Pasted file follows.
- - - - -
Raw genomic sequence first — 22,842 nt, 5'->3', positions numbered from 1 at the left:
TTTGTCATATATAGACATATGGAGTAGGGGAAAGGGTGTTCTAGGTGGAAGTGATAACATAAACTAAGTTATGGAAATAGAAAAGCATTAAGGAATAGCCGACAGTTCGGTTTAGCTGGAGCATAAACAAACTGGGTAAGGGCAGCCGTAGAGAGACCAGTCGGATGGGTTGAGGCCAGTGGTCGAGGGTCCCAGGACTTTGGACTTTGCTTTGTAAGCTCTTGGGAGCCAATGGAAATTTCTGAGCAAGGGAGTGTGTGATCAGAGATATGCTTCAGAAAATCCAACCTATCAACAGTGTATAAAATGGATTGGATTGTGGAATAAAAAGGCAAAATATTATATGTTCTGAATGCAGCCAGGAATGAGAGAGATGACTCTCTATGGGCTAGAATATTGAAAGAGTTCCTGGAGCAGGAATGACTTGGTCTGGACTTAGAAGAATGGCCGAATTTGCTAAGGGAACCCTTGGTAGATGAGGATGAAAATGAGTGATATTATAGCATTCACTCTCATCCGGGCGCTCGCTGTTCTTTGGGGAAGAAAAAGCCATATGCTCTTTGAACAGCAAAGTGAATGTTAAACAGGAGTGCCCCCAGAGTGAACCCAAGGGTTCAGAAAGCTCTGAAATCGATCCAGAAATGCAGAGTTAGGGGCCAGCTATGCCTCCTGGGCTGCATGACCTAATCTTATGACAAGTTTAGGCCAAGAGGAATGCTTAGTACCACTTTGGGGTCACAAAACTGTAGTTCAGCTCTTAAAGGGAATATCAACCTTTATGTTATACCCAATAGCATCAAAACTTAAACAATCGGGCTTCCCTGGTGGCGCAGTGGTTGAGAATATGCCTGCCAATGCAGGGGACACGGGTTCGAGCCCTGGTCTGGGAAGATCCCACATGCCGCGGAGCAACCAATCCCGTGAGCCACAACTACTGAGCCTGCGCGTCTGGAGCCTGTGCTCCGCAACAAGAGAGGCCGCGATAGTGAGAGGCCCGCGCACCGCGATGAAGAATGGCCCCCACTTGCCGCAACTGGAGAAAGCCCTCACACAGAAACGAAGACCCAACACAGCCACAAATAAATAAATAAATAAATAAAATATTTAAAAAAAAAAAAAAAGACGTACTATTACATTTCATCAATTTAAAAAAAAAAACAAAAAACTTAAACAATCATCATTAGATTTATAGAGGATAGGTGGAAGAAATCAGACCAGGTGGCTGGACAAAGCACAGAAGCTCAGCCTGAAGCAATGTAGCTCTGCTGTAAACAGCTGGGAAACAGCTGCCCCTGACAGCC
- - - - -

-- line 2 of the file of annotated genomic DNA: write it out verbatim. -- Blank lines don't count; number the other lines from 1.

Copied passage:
TTTGTCATATATAGACATATGGAGTAGGGGAAAGGGTGTTCTAGGTGGAAGTGATAACATAAACTAAGTTATGGAAATAGAAAAGCATTAAGGAATAGCCGACAGTTCGGTTTAGCTGGAGCATAAACAAACTGGGTAAGGGCAGCCGTAGAGAGACCAGTCGGATGGGTTGAGGCCAGTGGTCGAGGGTCCCAGGACTTTGGACTTTGCTTTGTAAGCTCTTGGGAGCCAATGGAAATTTCTGAGCAAGGGAGTGTGTGATCAGAGATATGCTTCAGAAAATCCAACCTATCAACAGTGTATAAAATGGATTGGATTGTGGAATAAAAAGGCAAAATATTATATGTTCTGAATGCAGCCAGGAATGAGAGAGATGACTCTCTATGGGCTAGAATATTGAAAGAGTTCCTGGAGCAGGAATGACTTGGTCTGGACTTAGAAGAATGGCCGAATTTGCTAAGGGAACCCTTGGTAGATGAGGATGAAAATGAGTGATATTATAGCATTCACTCTCATCCGGGCGCTCGCTGTTCTTTGGGGAAGAAAAAGCCATATGCTCTTTGAACAGCAAAGTGAATGTTAAACAGGAGTGCCCCCAGAGTGAACCCAAGGGTTCAGAAAGCTCTGAAATCGATCCAGAAATGCAGAGTTAGGGGCCAGCTATGCCTCCTGGGCTGCATGACCTAATCTTATGACAAGTTTAGGCCAAGAGGAATGCTTAGTACCACTTTGGGGTCACAAAACTGTAGTTCAGCTCTTAAAGGGAATATCAACCTTTATGTTATACCCAATAGCATCAAAACTTAAACAATCGGGCTTCCCTGGTGGCGCAGTGGTTGAGAATATGCCTGCCAATGCAGGGGACACGGGTTCGAGCCCTGGTCTGGGAAGATCCCACATGCCGCGGAGCAACCAATCCCGTGAGCCACAACTACTGAGCCTGCGCGTCTGGAGCCTGTGCTCCGCAACAAGAGAGGCCGCGATAGTGAGAGGCCCGCGCACCGCGATGAAGAATGGCCCCCACTTGCCGCAACTGGAGAAAGCCCTCACACAGAAACGAAGACCCAACACAGCCACAAATAAATAAATAAATAAATAAAATATTTAAAAAAAAAAAAAAAGACGTACTATTACATTTCATCAATTTAAAAAAAAAAACAAAAAACTTAAACAATCATCATTAGATTTATAGAGGATAGGTGGAAGAAATCAGACCAGGTGGCTGGACAAAGCACAGAAGCTCAGCCTGAAGCAATGTAGCTCTGCTGTAAACAGCTGGGAAACAGCTGCCCCTGACAGCC